# Solvable group

A **solvable group** is a type of group of particular interest, particularly in Galois theory.

A group is solvable if there exists some nonnegative integer for which , where is the th term of the derived series of . The least integer satisfying this condition is called the *solvability class* of . A group is abelian if and only if its solvability class is at most one; it is trivial if and only if its solvability class is zero.

Every nilpotent group is solvable. In particular, if a group is nilpotent of class at most , then it is solvable of class at most .

However, the converse is not true in general. For instance, is solvable of class 2: the first three terms of its derived series are But it is not nilpotent: the terms of its lower central series are In fact, is not even residually nilpotent, i.e., the infinite extension of the lower central series of never reduces to .

In 1962, Walter Feit and John Thompson proved that every finite group of odd order is solvable (see Feit-Thompson Theorem). This result arose from a conjecture of William Burnside, and earlier work by Michio Suzuki.

## Characteristics of Solvable Groups

**Proposition.** Let be a group, and let be a positive integer. Then the following four conditions are equivalent.

- is solvable of class at most ;
- There exists a decreasing sequence of normal subgroups of such that , , and is abelian for every index ;
- There exists a decreasing sequence of subgroups of such that , , normalizes , and the quotient group is abelian for every index ;
- There exists an abelian normal subgroup of for which is solvable of class at most .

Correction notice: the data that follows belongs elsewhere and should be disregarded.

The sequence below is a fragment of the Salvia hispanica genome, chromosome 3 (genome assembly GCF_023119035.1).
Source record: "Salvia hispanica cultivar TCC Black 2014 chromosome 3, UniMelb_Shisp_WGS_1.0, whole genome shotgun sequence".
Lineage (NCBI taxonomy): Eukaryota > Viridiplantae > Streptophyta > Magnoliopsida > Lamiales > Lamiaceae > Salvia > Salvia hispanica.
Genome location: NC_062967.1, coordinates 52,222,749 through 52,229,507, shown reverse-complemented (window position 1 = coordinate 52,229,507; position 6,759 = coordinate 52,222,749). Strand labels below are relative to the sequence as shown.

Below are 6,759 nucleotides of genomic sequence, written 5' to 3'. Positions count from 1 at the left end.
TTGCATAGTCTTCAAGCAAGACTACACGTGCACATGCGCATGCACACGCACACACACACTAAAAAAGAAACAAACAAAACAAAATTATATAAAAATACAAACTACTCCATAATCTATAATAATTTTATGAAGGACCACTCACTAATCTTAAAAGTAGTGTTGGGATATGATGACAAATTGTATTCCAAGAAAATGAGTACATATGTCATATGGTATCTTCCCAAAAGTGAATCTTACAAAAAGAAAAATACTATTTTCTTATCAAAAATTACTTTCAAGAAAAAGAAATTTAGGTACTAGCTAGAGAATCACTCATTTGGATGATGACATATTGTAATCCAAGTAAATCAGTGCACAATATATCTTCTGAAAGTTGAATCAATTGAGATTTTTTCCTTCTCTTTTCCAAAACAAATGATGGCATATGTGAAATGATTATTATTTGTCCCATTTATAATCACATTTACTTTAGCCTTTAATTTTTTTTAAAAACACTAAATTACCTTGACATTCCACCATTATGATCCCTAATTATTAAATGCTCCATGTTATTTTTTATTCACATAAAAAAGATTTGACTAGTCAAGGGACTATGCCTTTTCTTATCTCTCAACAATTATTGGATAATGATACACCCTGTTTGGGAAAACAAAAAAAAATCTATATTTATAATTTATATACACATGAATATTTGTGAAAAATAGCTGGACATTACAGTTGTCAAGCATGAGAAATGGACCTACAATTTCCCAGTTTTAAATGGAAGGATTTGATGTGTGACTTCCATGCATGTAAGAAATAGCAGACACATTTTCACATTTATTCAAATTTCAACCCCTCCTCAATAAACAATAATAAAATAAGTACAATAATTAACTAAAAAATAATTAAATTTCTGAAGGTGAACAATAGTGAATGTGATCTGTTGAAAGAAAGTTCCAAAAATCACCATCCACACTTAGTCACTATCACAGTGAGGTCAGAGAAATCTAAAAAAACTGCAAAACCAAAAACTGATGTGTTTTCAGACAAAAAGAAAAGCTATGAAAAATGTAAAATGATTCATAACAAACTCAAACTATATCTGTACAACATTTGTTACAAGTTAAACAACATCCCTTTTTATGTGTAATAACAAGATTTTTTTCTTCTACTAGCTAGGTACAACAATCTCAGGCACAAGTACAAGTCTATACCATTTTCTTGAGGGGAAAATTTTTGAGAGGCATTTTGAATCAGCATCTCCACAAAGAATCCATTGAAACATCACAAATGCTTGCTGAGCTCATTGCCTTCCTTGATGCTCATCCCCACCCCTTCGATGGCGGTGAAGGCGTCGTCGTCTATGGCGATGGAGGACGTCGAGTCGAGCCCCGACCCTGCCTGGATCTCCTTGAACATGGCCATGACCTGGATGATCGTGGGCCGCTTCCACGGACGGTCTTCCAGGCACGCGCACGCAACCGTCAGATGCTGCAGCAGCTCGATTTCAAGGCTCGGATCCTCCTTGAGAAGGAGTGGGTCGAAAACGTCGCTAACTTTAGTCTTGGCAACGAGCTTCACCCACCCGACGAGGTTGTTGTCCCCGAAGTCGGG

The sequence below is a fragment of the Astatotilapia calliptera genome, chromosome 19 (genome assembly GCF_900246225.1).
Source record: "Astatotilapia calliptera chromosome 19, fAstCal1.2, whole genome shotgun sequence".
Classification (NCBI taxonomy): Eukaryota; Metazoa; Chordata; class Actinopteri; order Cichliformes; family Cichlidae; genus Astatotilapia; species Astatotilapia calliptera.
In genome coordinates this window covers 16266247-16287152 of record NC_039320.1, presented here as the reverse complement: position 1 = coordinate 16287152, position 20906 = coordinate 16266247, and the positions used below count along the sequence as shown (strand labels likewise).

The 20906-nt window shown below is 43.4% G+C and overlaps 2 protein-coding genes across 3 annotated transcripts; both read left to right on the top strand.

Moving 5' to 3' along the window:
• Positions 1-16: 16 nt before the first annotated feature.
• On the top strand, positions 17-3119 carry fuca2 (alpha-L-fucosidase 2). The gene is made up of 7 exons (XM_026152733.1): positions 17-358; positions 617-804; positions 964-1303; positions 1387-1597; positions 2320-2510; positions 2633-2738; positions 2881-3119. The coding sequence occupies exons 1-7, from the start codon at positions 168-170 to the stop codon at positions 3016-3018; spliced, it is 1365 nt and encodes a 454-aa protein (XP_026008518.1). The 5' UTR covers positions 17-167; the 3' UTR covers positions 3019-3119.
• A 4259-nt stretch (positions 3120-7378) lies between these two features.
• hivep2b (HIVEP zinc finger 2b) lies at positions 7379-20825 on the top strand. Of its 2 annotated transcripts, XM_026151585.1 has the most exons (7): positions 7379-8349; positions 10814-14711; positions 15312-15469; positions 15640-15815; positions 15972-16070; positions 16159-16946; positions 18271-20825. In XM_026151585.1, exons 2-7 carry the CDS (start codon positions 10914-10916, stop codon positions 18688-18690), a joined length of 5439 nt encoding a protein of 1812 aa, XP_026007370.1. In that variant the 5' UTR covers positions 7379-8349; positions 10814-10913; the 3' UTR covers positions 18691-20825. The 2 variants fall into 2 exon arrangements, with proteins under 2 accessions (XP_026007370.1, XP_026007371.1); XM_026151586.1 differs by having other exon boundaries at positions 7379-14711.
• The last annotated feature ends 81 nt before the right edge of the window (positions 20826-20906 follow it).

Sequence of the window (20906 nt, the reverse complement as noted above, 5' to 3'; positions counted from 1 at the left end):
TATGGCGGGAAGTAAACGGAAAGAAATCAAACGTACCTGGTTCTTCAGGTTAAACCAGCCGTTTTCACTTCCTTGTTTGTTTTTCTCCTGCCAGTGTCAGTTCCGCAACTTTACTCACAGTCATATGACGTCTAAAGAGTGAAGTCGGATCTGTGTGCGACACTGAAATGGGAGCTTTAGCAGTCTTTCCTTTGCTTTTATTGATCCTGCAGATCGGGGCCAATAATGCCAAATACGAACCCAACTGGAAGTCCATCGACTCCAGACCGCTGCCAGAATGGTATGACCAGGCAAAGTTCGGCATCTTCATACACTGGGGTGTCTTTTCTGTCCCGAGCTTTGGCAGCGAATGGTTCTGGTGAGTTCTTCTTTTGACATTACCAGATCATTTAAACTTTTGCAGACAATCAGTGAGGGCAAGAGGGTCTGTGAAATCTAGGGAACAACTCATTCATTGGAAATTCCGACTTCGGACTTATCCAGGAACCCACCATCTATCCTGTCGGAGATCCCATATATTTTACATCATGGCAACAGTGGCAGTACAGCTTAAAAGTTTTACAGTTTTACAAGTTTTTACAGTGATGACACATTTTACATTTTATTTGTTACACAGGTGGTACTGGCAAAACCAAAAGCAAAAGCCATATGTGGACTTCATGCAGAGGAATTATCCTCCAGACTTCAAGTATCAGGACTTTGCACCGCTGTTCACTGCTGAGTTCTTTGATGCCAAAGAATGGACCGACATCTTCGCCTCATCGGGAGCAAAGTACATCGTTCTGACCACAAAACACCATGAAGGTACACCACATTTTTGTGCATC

*Proof.* To show that (1) implies (2), we may take . Also, (2) evidently implies (3). To show that (3) implies (1), we note by induction that , for each index ; hence .

To show that (1) implies (4), we may take . To show that (4) implies (1), we define to be the canonical homomorphism from to . Then ; since is commutative, . This completes the proof.

Thus a group is solvable if and only if it can be obtained by iterative extension by abelian groups.

**Corollary.** A finite group is solvable if and only if every quotient of its Jordan-Hölder series is a cyclic group of prime order.

*Proof.* A finite simple group is abelian if and only if it is cyclic and of prime order. Thus if the quotient groups of a Jordan-Hölder series of a group are cyclic and of prime order, then satisfies condition (3) of the proposition and hence is solvable.

Conversely, if is solvable, then it has a composition series whose quotients are abelian. Hence the quotients of the Jordan-Hölder series derived from this composition series are abelian, so they are cyclic and of prime order.